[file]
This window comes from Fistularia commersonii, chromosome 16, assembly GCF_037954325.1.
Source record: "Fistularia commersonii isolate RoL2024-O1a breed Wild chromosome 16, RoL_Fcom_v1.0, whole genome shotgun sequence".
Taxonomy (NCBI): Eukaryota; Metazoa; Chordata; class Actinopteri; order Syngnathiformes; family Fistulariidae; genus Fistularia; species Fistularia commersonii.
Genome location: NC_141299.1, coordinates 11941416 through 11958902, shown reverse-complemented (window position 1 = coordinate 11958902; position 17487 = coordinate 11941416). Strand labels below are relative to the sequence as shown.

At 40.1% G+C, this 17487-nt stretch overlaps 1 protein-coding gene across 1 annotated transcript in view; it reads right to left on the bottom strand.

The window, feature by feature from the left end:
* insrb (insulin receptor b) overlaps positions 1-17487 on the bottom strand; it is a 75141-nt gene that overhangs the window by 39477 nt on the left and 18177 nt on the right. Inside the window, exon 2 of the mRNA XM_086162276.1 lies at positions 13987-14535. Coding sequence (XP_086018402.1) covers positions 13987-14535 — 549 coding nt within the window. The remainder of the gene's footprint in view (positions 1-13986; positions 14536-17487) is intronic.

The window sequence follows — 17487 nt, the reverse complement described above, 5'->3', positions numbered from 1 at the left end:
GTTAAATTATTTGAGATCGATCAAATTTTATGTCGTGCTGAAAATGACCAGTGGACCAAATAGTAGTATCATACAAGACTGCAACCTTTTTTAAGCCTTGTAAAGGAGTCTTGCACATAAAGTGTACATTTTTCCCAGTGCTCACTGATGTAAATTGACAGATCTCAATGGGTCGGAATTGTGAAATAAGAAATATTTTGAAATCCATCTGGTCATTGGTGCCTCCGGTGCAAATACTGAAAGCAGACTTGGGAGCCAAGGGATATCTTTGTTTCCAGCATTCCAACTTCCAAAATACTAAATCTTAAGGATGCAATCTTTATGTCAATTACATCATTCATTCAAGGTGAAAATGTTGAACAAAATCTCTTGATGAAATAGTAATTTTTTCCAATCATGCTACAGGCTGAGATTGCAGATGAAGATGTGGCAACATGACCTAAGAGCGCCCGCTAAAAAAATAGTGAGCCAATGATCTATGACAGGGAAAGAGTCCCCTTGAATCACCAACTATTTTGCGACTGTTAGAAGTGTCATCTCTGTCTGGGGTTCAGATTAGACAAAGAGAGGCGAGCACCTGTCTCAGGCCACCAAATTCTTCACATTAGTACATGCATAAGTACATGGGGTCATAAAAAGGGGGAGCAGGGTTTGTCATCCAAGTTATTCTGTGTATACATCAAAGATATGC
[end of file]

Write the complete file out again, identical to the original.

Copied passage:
This window comes from Fistularia commersonii, chromosome 16, assembly GCF_037954325.1.
Source record: "Fistularia commersonii isolate RoL2024-O1a breed Wild chromosome 16, RoL_Fcom_v1.0, whole genome shotgun sequence".
Taxonomy (NCBI): Eukaryota; Metazoa; Chordata; class Actinopteri; order Syngnathiformes; family Fistulariidae; genus Fistularia; species Fistularia commersonii.
Genome location: NC_141299.1, coordinates 11941416 through 11958902, shown reverse-complemented (window position 1 = coordinate 11958902; position 17487 = coordinate 11941416). Strand labels below are relative to the sequence as shown.

At 40.1% G+C, this 17487-nt stretch overlaps 1 protein-coding gene across 1 annotated transcript in view; it reads right to left on the bottom strand.

The window, feature by feature from the left end:
* insrb (insulin receptor b) overlaps positions 1-17487 on the bottom strand; it is a 75141-nt gene that overhangs the window by 39477 nt on the left and 18177 nt on the right. Inside the window, exon 2 of the mRNA XM_086162276.1 lies at positions 13987-14535. Coding sequence (XP_086018402.1) covers positions 13987-14535 — 549 coding nt within the window. The remainder of the gene's footprint in view (positions 1-13986; positions 14536-17487) is intronic.

The window sequence follows — 17487 nt, the reverse complement described above, 5'->3', positions numbered from 1 at the left end:
GTTAAATTATTTGAGATCGATCAAATTTTATGTCGTGCTGAAAATGACCAGTGGACCAAATAGTAGTATCATACAAGACTGCAACCTTTTTTAAGCCTTGTAAAGGAGTCTTGCACATAAAGTGTACATTTTTCCCAGTGCTCACTGATGTAAATTGACAGATCTCAATGGGTCGGAATTGTGAAATAAGAAATATTTTGAAATCCATCTGGTCATTGGTGCCTCCGGTGCAAATACTGAAAGCAGACTTGGGAGCCAAGGGATATCTTTGTTTCCAGCATTCCAACTTCCAAAATACTAAATCTTAAGGATGCAATCTTTATGTCAATTACATCATTCATTCAAGGTGAAAATGTTGAACAAAATCTCTTGATGAAATAGTAATTTTTTCCAATCATGCTACAGGCTGAGATTGCAGATGAAGATGTGGCAACATGACCTAAGAGCGCCCGCTAAAAAAATAGTGAGCCAATGATCTATGACAGGGAAAGAGTCCCCTTGAATCACCAACTATTTTGCGACTGTTAGAAGTGTCATCTCTGTCTGGGGTTCAGATTAGACAAAGAGAGGCGAGCACCTGTCTCAGGCCACCAAATTCTTCACATTAGTACATGCATAAGTACATGGGGTCATAAAAAGGGGGAGCAGGGTTTGTCATCCAAGTTATTCTGTGTATACATCAAAGATATGC